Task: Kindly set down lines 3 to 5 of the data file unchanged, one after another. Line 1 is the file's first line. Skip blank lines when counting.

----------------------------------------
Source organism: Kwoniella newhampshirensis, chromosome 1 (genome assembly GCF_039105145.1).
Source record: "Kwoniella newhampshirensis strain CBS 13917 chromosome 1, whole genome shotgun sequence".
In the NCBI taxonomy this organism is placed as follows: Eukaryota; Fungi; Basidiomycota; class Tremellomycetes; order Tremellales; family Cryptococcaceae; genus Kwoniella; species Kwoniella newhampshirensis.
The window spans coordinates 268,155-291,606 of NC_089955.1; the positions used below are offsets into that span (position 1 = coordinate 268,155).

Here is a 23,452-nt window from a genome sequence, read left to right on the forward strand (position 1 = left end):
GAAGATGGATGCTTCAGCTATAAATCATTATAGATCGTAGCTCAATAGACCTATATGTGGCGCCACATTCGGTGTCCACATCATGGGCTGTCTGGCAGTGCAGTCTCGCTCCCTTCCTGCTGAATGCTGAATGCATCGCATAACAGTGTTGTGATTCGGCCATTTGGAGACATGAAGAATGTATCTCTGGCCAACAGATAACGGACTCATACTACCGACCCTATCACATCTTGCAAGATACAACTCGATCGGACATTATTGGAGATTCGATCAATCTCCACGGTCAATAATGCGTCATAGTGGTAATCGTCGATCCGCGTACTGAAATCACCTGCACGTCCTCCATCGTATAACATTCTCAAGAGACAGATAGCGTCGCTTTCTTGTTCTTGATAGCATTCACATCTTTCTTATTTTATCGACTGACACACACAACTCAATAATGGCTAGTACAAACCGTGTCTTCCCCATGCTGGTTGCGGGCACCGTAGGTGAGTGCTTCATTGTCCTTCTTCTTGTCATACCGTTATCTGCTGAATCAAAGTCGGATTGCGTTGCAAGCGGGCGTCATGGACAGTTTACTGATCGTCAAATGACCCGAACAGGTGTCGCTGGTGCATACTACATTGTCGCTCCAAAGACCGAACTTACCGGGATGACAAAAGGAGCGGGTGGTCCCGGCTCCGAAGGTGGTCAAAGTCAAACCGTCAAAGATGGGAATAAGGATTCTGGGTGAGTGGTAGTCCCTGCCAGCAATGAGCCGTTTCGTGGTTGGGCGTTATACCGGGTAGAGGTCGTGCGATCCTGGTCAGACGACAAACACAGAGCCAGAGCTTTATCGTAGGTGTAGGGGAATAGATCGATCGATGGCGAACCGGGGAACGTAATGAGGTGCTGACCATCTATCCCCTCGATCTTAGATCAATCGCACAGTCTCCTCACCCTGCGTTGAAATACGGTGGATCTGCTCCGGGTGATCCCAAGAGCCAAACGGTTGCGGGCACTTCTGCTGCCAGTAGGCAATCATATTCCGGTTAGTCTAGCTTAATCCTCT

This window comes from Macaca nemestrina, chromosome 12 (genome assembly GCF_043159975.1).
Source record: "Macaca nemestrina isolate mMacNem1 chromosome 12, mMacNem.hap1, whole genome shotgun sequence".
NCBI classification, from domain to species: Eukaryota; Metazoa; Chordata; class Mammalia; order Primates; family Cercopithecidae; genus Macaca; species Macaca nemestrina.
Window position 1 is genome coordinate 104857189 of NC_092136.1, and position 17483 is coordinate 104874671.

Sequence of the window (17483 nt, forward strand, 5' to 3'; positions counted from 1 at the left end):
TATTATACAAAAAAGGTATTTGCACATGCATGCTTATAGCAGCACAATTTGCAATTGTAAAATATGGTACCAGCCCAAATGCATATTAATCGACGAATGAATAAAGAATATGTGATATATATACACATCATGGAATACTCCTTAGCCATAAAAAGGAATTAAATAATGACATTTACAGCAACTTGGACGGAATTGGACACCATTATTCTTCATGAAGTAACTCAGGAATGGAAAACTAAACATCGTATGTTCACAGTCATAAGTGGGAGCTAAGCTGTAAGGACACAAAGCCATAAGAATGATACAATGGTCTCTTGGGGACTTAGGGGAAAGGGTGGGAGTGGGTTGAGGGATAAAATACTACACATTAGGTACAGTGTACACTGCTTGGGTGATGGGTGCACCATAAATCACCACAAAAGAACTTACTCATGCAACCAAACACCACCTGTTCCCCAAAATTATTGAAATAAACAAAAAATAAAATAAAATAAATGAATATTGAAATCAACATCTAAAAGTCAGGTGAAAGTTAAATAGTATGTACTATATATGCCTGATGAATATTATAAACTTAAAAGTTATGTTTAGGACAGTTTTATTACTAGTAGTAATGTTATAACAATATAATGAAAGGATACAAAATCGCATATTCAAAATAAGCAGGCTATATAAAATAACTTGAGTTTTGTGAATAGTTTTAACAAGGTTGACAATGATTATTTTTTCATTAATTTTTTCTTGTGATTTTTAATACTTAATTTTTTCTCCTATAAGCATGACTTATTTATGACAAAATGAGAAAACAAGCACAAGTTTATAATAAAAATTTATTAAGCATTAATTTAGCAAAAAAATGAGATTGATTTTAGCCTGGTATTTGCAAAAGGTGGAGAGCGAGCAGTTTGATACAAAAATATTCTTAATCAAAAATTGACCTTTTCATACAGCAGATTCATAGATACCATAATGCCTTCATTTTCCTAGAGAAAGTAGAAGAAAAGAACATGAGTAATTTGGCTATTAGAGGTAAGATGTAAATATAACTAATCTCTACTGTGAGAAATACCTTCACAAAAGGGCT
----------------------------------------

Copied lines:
In the NCBI taxonomy this organism is placed as follows: Eukaryota; Fungi; Basidiomycota; class Tremellomycetes; order Tremellales; family Cryptococcaceae; genus Kwoniella; species Kwoniella newhampshirensis.
The window spans coordinates 268,155-291,606 of NC_089955.1; the positions used below are offsets into that span (position 1 = coordinate 268,155).

Here is a 23,452-nt window from a genome sequence, read left to right on the forward strand (position 1 = left end):